Monday, July 24, 2006

Cycles. . . Riding the Ups and Downs

Anybody remember the early 80's craze for "biorhythms?" Based on your birthdate and body temperature or something, experts were supposedly able to track the flow of your physical, mental and emotional energies. Because each followed it's own wave and peak pattern and had a slightly different length of cycle, there were times that one part of you peaked while the others were off in mid-cycle somewhere. . . or hitting the skids. Every great once in a while-- like once every two months or so (it's a little fuzzy to me now)-- all three areas would hit their highpoint at the same time and a tremendous HIGH resulted. Unfortunately, this also meant they would sometimes bottom out together, resulting in a major DOWNER. The trick was to take advantage of the highs and minimize the damage done during the lows. They claimed to be able to predict your best days and your worst with scientific accuracy.

My theory is that this happens in publishing, too. We've got three major aspects of a book's life: the Creativite part (the written work), the Publishing part, and the more nebulous Market part. (It's my theory, so I get to name the parts.) For a book to do well, at least two of the three elements have to peak together. It starts with the writing itself and with the passion and fury and heart we put into a work. Simultaneously, there's the publishing part, which starts when the book is bought and continues on through all of the production and promotional parts of the process, including all things done to whip up a "buzz." Coincidental to both of those is the ebb and flow of the Market, where books are shelved, bought, read, discussed, reviewed, and occasionally anticipated and adored(Harry Potter) or discredited and reviled(A Million Little Pieces).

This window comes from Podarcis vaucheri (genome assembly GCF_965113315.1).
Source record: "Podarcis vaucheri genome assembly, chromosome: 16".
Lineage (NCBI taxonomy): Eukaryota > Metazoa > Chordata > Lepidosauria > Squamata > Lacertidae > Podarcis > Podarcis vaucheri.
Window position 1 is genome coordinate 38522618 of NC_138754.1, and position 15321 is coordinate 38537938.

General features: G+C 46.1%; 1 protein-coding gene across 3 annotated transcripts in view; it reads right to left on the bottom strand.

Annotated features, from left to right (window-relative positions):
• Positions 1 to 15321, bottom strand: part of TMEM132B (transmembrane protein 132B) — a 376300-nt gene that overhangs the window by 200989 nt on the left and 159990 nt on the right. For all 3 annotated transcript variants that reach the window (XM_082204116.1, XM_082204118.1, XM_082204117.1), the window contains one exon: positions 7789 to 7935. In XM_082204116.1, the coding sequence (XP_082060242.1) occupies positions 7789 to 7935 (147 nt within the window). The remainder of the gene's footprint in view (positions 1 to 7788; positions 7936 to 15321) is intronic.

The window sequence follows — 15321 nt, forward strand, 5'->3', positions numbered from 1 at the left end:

Major mega-hits require that, like with a biorhythm, all three factors are at their peak at the same time. It has to be a great book, published at the top of the publisher's game, that enters a market ready/hungry for something fresh, new, innovative, exciting, comforting, challenging, or at least timely.

Well, duh. Only makes sense.

Yeah? Well, do you know when it's happening? Can you feel when it's all coming together? Better still, can you tell which one of the three "Fates" is holding you back? Is this all just common sense, no theories needed?

Ever written a book that had your heart and soul in it and should have dazzled readers and reviewers alike, should have made the top of the lists, and should have thrust you into a new publishing level. . . only to have your publisher slap a hideous cover on it that confuses the buyers and sets you back two steps in your career? Ever had an editor leave and your potential blockbuster becomes the footnote to another editor's very long publishing list? Ever had war or hurricanes or train derailments sidetrack your best chance for stardom? If you've been around for very long, you probably have stories to tell.

So even if you see what's happening, what can you do about it?